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DailyDirt: Robots To Help Feed Everyone

from the urls-we-dig-up dept

Robots are supposed to help people do all sorts of jobs -- dangerous jobs, repetitive jobs, etc. And one really important job that robots could be really useful for... would be to help feed us humans. Here are some robots that are already pitching in. By the way, StumbleUpon can recommend some good Techdirt articles, too.


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    Anonymous Coward, Jul 5th, 2011 @ 5:05pm

    Don't be too worried about being turned into a battery - humans consume more energy than they would provide, the same way that beef cattle take more calories to produce than they provide. If robots were killing off humans anyway, sure, they might throw us in a furnace, but the odds of a 'human farm' taking shape are rather low.

     

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    Nicedoggy, Jul 5th, 2011 @ 5:11pm

    Unless people start building vertical farms the people of the world will starve, but those robots are cool anyways.

     

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    Nicedoggy, Jul 5th, 2011 @ 5:19pm

    Talking about starving I'm going out to my victory garden now :)

     

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    Pixelation, Jul 5th, 2011 @ 9:41pm

    This is all well and fine as long as the robots don't displace all of the pot farmers.

     

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    Andrew D. Todd, Jul 5th, 2011 @ 9:55pm

    The First Automatic Store.

    About twenty-seven years ago, when I was in engineering school, I took a course in marketing. This was at the University of Cincinnati, and the professor was a man by the name of Robert E. Dillon.

    http://www.library.umass.edu/spcoll/umarmot/?p=979

    Anyway, he told us about something called a "Kadoozle Store," which had been attempted back in the 1930's. It was apparently not a success, and has been extremely forgotten-- I can't find anything about it by searching Google. Dillon told it, more or less as an exercise in "pushing the limits," and it was therefore the kind of thing that only an expert would know about. Anyway, the idea was that the Kadoozle Store worked like a coke machine on a larger scale, with various canned goods, each in their individual racks, and motorized levers causing them to drop to chutes or conveyor belts.

    First one took a hand-held paper-tape punch, and walked around to wall displays showing the various goods. One plugged the punch into sockets associated with each picture, and that caused the punch to punch a code into the paper tape. Think of it as the equivalent of a bar-code scanner by more primitive methods.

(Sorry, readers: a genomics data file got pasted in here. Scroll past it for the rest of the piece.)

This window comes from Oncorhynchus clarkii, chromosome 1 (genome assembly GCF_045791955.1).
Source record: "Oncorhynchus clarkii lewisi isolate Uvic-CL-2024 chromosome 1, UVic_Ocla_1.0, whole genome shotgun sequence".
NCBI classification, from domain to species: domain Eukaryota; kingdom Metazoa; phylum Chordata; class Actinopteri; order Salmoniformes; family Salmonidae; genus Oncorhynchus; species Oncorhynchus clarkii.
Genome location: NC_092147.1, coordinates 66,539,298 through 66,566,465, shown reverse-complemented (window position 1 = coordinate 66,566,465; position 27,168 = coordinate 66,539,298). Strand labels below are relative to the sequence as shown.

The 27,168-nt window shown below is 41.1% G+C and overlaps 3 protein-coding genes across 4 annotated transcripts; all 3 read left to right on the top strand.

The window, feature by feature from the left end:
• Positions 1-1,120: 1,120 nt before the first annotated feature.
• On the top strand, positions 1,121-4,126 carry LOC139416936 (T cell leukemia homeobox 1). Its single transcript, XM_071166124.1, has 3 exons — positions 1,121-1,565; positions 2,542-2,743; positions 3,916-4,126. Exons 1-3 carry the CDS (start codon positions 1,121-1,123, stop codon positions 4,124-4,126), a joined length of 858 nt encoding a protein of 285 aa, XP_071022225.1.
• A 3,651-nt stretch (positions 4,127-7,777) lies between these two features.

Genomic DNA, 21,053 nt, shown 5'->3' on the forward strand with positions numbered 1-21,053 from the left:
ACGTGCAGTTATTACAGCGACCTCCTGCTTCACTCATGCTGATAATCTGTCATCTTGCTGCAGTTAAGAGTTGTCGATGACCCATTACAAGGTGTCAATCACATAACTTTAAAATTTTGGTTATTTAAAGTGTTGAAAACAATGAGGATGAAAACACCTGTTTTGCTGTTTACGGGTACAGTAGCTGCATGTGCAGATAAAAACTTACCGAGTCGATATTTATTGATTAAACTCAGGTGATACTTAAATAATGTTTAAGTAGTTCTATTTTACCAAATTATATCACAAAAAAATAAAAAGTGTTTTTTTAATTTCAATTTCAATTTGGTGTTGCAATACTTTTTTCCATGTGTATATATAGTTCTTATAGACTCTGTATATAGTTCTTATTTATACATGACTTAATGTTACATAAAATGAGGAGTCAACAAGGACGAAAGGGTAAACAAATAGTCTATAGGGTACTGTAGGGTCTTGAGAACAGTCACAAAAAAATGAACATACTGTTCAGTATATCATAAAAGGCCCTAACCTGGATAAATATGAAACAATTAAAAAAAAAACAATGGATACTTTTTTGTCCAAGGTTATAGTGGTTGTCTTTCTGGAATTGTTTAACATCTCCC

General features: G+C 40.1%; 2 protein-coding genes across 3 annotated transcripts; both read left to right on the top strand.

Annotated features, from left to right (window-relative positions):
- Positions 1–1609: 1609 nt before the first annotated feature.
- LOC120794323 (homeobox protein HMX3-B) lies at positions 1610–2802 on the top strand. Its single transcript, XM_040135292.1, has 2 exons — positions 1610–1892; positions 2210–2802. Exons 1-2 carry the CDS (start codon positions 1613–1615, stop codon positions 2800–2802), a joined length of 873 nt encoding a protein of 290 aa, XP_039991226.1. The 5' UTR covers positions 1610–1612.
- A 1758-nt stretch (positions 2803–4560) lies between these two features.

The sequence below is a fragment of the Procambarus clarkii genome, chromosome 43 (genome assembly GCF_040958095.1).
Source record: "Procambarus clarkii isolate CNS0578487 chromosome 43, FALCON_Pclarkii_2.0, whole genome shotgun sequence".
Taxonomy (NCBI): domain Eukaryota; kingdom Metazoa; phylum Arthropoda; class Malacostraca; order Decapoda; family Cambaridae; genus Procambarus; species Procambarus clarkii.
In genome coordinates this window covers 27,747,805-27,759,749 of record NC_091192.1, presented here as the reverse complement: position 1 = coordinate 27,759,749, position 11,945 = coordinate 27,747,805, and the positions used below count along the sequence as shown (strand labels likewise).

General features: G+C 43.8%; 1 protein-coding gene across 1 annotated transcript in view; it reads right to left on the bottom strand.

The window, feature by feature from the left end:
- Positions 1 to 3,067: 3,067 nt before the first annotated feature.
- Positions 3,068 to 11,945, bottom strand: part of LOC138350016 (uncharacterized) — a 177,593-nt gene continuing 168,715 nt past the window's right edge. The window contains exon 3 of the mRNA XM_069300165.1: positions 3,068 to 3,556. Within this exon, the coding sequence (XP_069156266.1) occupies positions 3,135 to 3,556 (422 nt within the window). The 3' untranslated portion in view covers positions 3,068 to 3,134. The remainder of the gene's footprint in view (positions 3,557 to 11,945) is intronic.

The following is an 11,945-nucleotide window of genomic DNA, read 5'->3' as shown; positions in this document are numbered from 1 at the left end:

One then took the tape to the checkout counter, where it was fed into a totalizator machine to compute the bill. Once that was done, and the groceries were paid for, the clerk would insert the paper tape into a reader device, which would activate the levers of all the various racks, and the various items would come spilling down the various chutes to a central collection point.

     

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    Michael Ho (profile), Jul 5th, 2011 @ 11:39pm

    Re: The First Automatic Store.

    Considering that Blockbuster Video has essentially been overtaken by the likes of RedBox... I think more robot stores should be on the way. Maybe there will just be 3D printers that'll print stuff out for you at your local Walmart....

     

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    Nicedoggy, Jul 6th, 2011 @ 5:30am

    http://www.popsci.com/gadgets/article/2011-07/video-tescos-new-virtual-grocery-lets-you-browse-store -shelves-while-waiting-subway

    I just came across this news.
    Apparently Tesco build a virtual store on the subways of South Korea and people use their cellphones to snap photos of the QR Codes and get the groceries delivered to them.

    Maybe other stores will pay more attention to mass transit systems that can be coupled with real sales and generate real money LoL

    It could also make giant wall of e-ink something every bus stop, train station, subway want to invest on it.

    Since Google has launched the e-wallet they probably are in the best place to monetize that.

     

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